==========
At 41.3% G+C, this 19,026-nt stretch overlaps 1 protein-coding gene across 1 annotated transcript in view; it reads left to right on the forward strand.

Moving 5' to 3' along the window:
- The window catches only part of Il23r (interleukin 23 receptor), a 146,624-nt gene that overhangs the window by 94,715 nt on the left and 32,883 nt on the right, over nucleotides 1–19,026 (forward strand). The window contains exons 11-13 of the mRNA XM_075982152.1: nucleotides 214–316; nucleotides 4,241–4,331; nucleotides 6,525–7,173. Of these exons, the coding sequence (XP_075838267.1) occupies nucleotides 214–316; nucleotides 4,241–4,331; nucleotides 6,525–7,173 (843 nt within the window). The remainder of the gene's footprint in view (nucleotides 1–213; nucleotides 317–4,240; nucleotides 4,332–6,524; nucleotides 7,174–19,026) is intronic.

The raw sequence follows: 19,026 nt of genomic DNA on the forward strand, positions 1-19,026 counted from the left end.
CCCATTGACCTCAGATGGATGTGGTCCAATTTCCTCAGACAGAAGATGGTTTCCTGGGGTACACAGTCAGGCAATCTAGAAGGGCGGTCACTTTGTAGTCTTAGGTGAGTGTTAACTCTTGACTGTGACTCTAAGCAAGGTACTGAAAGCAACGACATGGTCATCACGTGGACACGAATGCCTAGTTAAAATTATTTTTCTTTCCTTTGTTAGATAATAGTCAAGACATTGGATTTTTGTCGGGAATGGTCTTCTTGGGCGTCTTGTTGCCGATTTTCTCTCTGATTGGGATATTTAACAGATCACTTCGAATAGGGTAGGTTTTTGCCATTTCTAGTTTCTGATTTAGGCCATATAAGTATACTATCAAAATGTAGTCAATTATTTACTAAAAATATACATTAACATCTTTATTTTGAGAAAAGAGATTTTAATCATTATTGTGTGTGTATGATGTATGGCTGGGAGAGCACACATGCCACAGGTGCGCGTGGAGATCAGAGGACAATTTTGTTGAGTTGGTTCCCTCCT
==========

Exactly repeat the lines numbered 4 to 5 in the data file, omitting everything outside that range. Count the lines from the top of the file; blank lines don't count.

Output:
The raw sequence follows: 19,026 nt of genomic DNA on the forward strand, positions 1-19,026 counted from the left end.
CCCATTGACCTCAGATGGATGTGGTCCAATTTCCTCAGACAGAAGATGGTTTCCTGGGGTACACAGTCAGGCAATCTAGAAGGGCGGTCACTTTGTAGTCTTAGGTGAGTGTTAACTCTTGACTGTGACTCTAAGCAAGGTACTGAAAGCAACGACATGGTCATCACGTGGACACGAATGCCTAGTTAAAATTATTTTTCTTTCCTTTGTTAGATAATAGTCAAGACATTGGATTTTTGTCGGGAATGGTCTTCTTGGGCGTCTTGTTGCCGATTTTCTCTCTGATTGGGATATTTAACAGATCACTTCGAATAGGGTAGGTTTTTGCCATTTCTAGTTTCTGATTTAGGCCATATAAGTATACTATCAAAATGTAGTCAATTATTTACTAAAAATATACATTAACATCTTTATTTTGAGAAAAGAGATTTTAATCATTATTGTGTGTGTATGATGTATGGCTGGGAGAGCACACATGCCACAGGTGCGCGTGGAGATCAGAGGACAATTTTGTTGAGTTGGTTCCCTCCT